Imagine you’re making a soup. You’ve never tried any vegetables or meat before, and while you’re preparing the soup, a gremlin keeps adding all this salt. You don’t really know what salt tastes like, and you haven’t added any yourself. When you go to try the soup, it’s far too salty – but you don’t know what not-salty soup tastes like. You try the carrots. Blech! Carrots are terrible! You try the celery. Blech! Even worse! You try the meat, or the onions, or the beans. All of them overhwhelm you with their brininess. You stop eating the soup.
Your friends ask you why you don’t enjoy soup, and you tell them it’s because you hate carrots, you hate celery, you hate meat, and you hate beans. Your friends have no idea why you would hate those things – their soup, after all, has just the right amount of salt. Their salt helps guide their palette, letting heightening the swirling flavors in a way that allows for insight into their own stewy preferences. They try your soup, and agree: it’s too salty. But how could it be too salty, when you didn’t add any salt? Your friends stop coming over for dinner. They look at you funny, like you’re not being completely honest about how much salt you added. Like maybe you just never learned how to make stew. Like maybe you just like the attention you get from complaining about your food.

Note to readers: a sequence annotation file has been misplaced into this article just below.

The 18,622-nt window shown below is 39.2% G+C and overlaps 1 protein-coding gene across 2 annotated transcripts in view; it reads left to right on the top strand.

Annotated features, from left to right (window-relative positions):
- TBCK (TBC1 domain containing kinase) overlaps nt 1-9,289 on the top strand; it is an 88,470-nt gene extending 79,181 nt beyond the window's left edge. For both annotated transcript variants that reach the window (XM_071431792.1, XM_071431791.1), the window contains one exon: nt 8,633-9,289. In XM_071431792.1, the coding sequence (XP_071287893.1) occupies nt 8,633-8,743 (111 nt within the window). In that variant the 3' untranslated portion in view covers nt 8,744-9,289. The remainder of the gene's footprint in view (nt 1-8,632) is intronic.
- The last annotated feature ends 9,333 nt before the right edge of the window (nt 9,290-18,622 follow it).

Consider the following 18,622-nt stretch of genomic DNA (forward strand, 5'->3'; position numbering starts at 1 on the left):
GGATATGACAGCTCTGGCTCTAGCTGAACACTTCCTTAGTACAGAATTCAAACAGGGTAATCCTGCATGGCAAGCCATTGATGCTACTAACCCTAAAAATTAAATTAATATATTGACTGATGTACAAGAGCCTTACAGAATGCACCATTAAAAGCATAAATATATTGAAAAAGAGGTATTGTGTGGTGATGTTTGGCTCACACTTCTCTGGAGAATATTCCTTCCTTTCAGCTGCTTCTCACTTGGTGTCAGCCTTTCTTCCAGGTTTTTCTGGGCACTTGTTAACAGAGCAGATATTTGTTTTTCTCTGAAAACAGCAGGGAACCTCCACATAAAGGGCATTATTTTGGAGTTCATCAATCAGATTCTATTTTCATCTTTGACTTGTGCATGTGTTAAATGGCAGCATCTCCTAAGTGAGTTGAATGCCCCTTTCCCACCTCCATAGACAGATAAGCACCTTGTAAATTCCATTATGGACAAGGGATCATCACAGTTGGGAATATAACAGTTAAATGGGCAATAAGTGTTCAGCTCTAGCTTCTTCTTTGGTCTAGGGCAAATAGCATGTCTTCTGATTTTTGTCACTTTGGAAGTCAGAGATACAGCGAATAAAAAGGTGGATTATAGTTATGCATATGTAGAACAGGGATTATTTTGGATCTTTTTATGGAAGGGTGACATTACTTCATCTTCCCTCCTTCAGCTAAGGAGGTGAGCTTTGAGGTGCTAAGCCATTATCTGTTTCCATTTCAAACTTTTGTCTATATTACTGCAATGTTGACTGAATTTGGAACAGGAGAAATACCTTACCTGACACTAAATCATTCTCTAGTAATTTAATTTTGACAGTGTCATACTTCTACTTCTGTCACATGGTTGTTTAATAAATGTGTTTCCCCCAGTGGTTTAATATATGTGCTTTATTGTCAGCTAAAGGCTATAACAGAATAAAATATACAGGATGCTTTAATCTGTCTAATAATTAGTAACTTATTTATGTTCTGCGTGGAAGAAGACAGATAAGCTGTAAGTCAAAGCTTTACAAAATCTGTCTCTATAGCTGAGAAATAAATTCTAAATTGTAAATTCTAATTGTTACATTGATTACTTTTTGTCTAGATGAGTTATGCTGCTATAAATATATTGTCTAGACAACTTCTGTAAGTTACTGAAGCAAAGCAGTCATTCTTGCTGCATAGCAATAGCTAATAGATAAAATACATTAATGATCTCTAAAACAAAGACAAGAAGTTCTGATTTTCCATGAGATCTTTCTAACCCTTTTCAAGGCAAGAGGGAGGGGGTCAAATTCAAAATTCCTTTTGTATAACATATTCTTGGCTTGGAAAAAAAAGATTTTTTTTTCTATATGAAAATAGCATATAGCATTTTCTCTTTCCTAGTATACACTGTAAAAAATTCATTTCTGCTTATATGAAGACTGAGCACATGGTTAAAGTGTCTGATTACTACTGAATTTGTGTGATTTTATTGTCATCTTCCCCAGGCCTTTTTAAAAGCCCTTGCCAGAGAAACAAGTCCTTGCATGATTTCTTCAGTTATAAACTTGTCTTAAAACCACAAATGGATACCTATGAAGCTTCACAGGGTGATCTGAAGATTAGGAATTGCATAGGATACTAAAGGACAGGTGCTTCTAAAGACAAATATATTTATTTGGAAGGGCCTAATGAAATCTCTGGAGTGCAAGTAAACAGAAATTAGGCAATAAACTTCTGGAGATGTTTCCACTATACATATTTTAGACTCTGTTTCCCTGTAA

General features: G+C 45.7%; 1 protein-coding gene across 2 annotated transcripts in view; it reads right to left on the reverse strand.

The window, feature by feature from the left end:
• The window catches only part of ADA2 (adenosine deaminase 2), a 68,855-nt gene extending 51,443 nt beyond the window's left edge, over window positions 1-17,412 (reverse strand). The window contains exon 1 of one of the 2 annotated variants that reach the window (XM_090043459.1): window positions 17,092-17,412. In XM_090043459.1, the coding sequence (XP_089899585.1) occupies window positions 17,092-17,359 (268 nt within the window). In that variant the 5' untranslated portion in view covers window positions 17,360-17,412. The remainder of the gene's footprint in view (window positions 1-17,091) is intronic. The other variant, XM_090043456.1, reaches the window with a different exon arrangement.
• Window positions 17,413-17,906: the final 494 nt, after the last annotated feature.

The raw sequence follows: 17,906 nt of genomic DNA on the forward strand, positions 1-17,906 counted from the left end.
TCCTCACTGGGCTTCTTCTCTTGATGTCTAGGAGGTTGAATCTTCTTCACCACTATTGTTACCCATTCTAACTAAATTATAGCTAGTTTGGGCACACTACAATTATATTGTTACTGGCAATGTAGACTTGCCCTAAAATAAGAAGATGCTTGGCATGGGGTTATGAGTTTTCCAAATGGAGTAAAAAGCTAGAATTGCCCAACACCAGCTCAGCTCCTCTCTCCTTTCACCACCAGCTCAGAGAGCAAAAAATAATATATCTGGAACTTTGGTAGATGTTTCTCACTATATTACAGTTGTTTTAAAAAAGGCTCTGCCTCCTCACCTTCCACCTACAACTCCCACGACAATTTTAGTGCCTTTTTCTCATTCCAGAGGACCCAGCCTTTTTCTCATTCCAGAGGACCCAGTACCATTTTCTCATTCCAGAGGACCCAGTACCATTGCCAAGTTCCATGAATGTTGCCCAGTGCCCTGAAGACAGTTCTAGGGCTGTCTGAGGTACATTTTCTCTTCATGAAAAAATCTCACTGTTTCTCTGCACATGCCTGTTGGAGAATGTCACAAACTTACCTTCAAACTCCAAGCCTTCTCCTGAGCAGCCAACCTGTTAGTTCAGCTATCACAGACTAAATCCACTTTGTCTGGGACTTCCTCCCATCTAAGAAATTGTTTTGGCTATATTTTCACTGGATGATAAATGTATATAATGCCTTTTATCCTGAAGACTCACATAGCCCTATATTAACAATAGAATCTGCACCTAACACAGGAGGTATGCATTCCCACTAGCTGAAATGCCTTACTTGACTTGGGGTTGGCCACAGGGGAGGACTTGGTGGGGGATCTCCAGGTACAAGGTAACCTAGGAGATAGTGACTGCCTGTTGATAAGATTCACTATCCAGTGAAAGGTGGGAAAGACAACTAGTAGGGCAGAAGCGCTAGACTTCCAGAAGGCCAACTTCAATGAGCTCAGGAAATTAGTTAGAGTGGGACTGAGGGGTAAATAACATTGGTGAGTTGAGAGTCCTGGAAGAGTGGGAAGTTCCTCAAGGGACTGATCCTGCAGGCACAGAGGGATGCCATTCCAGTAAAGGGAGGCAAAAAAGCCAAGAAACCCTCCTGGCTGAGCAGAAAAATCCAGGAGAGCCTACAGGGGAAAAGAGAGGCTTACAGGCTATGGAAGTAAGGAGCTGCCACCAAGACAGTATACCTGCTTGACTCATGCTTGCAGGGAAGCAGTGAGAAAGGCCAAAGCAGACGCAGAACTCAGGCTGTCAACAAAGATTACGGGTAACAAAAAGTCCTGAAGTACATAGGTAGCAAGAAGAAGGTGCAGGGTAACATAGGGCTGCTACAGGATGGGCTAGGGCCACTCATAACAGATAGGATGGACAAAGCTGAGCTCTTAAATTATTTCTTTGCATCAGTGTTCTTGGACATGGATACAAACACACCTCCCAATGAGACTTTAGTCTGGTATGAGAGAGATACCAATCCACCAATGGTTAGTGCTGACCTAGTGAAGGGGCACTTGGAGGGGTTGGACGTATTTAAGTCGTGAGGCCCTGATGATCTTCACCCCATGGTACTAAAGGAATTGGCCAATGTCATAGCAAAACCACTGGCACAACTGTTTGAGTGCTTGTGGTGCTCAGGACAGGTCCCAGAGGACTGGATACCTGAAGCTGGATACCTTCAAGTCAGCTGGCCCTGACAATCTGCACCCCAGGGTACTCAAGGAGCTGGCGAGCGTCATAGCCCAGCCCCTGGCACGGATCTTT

The gremlin keeps following you, adding salt to your food. Pretty soon you find yourself disgusted by most foods. Eating too much of any of these things makes you feel pretty sick and incredibly thirsty. Only the gremlin is right there at the drinking fountain, pouring more salt into the water. No matter where you turn, what you eat or drink, who you interact with, the saltiness is inescapable.
This is anxiety, and I have an anxiety disorder.
Anxiety is an utterly necessary part of our ability to function as social creatures. We need anxiety to guide our behavior, signal when a situation may be dangerous, and motivate us to plan for the future. But like salt, in that it’s not really an emotion the way that happiness or sadness is. It enhances other emotions, tempering the happiness of a new love or compounding the sadness of loss. But too much of it, and it will drown out everything else. Too much salt, and you might start to think nothing tastes good.
We naturally try to figure out the external source of our feelings. It’s a basic human drive, to self-regulate our emotions by managing our environment, and it’s how people get out of bad situations and into good ones. The problem is when this system is out of whack, jacking up the anxiety level so high that other emotions – the flavors in the soup – are drowned out. It’s not that you don’t like carrots, it’s that every time you try to eat a carrot, all you get is salt. It makes sense you’d stop trying. It’s not a matter of will. It’s a matter of taste. And now that my anxiety has finally been treated, I’m finally remembering how appetizing the world really is.